• Theresa Klein

        How is collectivism on the basis of race supposed to be better than collectivism on the basis of class?

    • Theresa Klein

      Family and community, love of origins or hometown, etc. is no more offensive of libertarian sensibilities than the shared ideals and love of co-op from mutualists et al. Freedom of association ought to be recognized as fundamentally libertarian.

      There’s nothing wrong with loving family and community as long as you aren’t using that as a pretext for denying people from different communities equal rights. The point of freedom of association is not so you can feel comfortable being a dick to black people and Muslims.

      • Perry Mason

        Of course it does Theresa! In a stateless society, a people/neighborhood/community/family can discriminate and discern as they see fit! “Equal rights” is not meaningful in this context – people instead in good organizations would look to universal principles of justice, Christian ideas of mercy and love, as the rule and measure for their society. Others may be more negative. Most would be in the middle, muddling through the grey.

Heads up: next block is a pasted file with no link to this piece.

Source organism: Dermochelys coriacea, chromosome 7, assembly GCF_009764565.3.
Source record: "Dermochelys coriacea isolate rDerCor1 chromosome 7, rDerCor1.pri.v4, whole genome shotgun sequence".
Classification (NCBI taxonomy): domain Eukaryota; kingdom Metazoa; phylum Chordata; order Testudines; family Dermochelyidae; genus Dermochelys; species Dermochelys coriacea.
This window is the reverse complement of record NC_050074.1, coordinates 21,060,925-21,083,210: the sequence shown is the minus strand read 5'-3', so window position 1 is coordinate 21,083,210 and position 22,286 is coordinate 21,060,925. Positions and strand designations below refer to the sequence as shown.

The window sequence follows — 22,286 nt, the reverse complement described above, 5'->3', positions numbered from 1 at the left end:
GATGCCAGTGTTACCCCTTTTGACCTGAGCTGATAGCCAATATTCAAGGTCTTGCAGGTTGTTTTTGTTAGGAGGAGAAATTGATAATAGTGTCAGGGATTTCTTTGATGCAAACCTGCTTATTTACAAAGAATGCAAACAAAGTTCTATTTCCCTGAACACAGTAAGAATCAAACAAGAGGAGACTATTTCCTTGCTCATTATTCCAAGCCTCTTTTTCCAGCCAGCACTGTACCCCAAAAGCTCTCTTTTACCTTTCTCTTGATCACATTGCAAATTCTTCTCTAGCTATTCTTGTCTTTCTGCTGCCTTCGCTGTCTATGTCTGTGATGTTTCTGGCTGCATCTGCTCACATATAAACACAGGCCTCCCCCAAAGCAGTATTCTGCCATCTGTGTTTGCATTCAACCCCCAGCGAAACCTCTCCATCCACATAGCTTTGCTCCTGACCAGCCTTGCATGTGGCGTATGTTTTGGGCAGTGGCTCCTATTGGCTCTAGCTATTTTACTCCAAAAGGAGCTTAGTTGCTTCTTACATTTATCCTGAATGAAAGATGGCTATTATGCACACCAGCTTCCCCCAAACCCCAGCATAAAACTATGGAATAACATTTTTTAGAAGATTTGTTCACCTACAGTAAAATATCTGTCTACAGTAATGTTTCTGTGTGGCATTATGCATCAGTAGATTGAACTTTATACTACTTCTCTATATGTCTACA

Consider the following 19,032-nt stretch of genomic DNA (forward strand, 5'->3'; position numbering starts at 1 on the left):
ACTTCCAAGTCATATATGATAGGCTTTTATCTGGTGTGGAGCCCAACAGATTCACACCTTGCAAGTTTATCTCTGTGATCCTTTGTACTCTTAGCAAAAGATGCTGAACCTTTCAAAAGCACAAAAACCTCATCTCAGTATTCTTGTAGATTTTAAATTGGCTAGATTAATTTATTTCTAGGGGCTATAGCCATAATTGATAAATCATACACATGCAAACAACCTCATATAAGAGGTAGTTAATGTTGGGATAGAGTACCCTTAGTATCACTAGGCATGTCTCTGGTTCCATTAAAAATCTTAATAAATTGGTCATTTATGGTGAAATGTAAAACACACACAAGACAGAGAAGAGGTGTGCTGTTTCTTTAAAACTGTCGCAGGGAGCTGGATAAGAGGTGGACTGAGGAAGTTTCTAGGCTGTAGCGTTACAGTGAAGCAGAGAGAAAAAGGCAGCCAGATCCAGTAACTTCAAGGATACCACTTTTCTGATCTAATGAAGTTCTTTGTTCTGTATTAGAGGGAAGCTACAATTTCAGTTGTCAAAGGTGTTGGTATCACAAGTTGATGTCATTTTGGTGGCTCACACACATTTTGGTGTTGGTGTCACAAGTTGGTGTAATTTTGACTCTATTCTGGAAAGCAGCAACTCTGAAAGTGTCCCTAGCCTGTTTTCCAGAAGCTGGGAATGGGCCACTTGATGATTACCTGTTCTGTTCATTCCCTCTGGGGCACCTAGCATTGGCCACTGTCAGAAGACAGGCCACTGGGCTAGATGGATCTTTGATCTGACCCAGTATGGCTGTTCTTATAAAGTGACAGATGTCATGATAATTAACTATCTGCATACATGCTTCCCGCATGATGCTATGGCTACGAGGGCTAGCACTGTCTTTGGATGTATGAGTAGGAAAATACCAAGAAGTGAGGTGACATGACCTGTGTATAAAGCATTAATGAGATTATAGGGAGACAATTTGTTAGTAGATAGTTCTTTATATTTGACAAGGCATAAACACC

In all cases, that doesn’t mean its bad or evil, and by ‘discriminate’ I mean making choices of association. We all do it. Sometimes on a rational basis, sometimes not. Humility forces us to accept that no central authority can come in and magically divine when its due to ‘wrongthink’, and then punish people for it.

  • Sean II

    Fascinating tension between two arguments being made here:

    1) It’s alarming how many young libertarians answer to fascist dog whistles.
    2) Young libertarians seem dangerously ignorant about the history of fascism.

    But if you’re right, you’re wrong. To the extent 2) is true, 1) must not be.

    Consider: if there’s a group of boys dressed out in white jumpsuits and bowler hats, that’s instantly alarming to anyone of my generation. Because we’ve all seen Clockwork Orange, and to us that get-up symbolizes the fetishization of random violence. We want nothing to do with the kind of creeps who think Alex and Co. are cool.